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15 Ways To Make Investment Reports Easier To Read

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15 Ways To Make Investment Reports Easier To Read

August 18, 2015

by Joyce Walsh

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You put on your best outfit for client and marketing meetings. Your offices are well appointed, reflecting the professional culture of your firm. Then you pass the presentation materials around. The font is quirky and informal. In places it’s too small for some clients to read comfortably. With the flip of a page, your chance of making a positive first impression is lost.

Most of us don’t think much about fonts, but they make a big difference in how your clients respond to the information you want to convey. Researchers at MIT found that good typography not only improved the readers’ moods, but subjects also underestimated the time it took to read the assigned text.[i] So before you default to whatever font choice comes with your software package, consider these 15 time-tested design strategies that will help you make a font selection that gives you the best advantage in client reports and marketing materials.

To serif or not to serif?

The first step in producing professional-quality presentations and reports is to identify the best font for the task at hand. There are two types of fonts: serif and sans serif. Serif fonts have “serifs” – those little notches at the ends of letters. Times New Roman is a common serif font. Sans serif fonts don’t have those embellishments. Arial is an example of a sans serif font.

Serif fonts

Serif fonts convey a sense of dignity and authority. With origins dating back to early days of print, they add a traditional feel to the text. Those little serifs in the lettering help pull the reader through the material, making them perfect for longer reports that are meant to be read in print.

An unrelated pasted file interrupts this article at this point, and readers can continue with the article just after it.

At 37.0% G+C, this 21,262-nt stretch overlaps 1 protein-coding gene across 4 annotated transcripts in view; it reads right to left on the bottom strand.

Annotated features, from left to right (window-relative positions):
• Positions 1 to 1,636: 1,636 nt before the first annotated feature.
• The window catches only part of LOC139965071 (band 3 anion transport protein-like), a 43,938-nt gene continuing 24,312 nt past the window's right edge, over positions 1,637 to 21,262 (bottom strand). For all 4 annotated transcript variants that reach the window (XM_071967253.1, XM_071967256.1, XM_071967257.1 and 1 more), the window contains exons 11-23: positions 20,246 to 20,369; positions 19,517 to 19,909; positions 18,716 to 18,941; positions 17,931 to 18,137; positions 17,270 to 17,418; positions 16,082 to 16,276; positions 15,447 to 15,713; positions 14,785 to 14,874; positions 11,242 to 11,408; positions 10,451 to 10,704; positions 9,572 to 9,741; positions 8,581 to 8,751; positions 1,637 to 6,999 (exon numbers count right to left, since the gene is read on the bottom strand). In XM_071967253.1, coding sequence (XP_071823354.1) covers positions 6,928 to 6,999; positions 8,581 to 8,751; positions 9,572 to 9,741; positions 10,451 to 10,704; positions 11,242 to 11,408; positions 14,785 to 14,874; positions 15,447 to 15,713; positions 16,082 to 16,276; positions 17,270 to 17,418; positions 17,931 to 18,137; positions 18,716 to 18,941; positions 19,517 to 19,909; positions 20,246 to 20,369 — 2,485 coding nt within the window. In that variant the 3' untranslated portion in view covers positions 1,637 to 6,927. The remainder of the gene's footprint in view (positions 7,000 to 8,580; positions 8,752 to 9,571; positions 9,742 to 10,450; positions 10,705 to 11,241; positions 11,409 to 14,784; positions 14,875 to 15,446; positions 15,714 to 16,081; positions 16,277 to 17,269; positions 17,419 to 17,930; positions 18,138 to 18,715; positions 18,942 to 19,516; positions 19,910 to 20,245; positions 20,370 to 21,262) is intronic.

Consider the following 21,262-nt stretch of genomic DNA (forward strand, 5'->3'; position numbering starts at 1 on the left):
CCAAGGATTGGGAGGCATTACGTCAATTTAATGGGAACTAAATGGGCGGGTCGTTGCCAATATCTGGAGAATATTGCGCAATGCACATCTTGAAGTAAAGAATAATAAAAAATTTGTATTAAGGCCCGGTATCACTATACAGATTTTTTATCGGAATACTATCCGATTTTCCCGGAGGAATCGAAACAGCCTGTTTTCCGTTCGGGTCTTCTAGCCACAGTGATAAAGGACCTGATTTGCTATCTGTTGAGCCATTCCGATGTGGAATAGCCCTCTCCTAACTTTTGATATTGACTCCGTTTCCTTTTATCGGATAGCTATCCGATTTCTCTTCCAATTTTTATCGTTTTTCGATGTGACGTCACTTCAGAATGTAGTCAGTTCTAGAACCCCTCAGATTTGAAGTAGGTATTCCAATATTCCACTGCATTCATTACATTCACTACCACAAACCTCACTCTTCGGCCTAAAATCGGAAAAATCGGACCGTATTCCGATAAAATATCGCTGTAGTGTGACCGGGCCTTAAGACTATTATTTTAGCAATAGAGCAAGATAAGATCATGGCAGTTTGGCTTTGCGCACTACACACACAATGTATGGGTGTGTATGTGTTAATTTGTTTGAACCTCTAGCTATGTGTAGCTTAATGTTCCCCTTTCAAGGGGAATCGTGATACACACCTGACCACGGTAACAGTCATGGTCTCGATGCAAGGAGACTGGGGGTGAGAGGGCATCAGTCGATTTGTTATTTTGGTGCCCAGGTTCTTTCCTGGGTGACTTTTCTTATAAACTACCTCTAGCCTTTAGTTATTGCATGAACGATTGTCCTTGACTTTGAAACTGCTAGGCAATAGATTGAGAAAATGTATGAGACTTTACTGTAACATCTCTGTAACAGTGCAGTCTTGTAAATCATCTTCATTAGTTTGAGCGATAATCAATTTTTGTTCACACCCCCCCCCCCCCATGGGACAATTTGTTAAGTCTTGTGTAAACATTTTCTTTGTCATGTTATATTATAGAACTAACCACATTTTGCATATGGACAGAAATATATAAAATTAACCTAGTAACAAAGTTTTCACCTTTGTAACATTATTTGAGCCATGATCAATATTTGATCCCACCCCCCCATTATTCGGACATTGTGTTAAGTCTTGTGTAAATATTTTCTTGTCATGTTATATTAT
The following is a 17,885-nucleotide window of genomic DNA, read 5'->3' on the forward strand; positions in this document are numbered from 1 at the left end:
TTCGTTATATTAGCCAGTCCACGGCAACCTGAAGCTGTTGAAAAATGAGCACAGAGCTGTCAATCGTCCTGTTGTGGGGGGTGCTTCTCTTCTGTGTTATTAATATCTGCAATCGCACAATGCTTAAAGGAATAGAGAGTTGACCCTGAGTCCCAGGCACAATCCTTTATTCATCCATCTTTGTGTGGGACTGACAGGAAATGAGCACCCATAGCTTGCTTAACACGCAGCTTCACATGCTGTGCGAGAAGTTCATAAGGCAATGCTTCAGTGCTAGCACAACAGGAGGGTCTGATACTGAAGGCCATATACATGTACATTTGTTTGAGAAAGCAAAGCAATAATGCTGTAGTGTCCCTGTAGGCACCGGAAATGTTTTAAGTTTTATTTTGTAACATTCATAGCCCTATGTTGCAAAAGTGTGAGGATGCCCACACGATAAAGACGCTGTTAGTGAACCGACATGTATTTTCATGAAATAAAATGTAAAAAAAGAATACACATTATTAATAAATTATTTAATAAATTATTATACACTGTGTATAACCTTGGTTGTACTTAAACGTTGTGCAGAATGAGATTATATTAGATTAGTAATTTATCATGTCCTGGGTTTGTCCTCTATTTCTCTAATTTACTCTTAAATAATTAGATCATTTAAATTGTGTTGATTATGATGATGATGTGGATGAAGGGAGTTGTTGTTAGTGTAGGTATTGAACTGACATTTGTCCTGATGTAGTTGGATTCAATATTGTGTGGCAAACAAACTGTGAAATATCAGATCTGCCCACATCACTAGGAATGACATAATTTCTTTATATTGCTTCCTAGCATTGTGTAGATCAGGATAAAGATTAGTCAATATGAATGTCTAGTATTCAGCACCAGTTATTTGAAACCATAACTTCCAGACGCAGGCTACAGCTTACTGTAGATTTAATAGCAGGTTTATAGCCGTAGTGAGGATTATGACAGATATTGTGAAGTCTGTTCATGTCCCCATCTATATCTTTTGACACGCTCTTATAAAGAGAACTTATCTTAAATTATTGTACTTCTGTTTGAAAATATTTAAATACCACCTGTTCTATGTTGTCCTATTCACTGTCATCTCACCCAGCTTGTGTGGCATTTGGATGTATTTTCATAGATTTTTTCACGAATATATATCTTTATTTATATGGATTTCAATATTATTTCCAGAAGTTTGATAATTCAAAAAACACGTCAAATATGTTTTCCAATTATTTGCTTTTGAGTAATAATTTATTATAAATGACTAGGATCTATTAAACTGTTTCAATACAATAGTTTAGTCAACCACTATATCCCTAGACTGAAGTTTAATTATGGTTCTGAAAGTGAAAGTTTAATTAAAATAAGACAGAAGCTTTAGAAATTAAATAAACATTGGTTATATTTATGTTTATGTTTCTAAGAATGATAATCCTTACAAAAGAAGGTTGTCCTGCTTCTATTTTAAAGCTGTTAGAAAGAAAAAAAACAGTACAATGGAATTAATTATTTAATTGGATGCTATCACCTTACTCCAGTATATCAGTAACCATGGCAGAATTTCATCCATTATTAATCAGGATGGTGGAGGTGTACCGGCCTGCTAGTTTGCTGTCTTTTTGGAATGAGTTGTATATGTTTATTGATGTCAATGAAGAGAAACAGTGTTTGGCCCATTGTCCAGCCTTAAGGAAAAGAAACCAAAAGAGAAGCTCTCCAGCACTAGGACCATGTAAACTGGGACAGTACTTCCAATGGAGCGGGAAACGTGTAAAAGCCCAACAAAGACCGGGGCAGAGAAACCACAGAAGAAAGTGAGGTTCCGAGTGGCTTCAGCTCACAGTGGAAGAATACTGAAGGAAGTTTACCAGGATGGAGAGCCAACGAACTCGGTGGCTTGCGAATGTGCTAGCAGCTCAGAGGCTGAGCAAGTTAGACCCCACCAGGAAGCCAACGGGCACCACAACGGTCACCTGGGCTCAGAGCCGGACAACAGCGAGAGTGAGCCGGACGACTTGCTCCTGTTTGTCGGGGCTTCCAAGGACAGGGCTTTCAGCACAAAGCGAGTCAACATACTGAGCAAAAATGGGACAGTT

Sans serif fonts

Sans serif fonts became indispensable in the Internet era. Clean and simple, they are easy to read in digital formats. Sans serif fonts are perfect for PowerPoint slides or material meant for online reading.

Since you likely use a mixture of print and online material in your practice, which type of font should you go for? Your best option is to choose one of each. With a good sans serif and serif font in your toolkit, your readers will stay engaged no matter how you deliver the information. And you can mix them up within a document to add variety, too.

Use the following strategies for combining your two font types in presentations and reports:

Strategy 1: Never use more than two fonts in one document.

Strategy 2: Never use two serif fonts or two sans serif fonts in the same document. This may cause visual confusion.

Strategy 3: For printed material, use the serif font for the main body, and add variety by using the sans serif font for subtitles, call-outs, sidebars, and captions for charts and graphs.

Strategy 4: For online or screen viewing, use the sans serif font for the main body copy, and add variety by using a serif font for subtitles, call-outs and sidebars.

[i] Kevin Larson and Rosalind Picard. ”The Aesthetics of Reading.”

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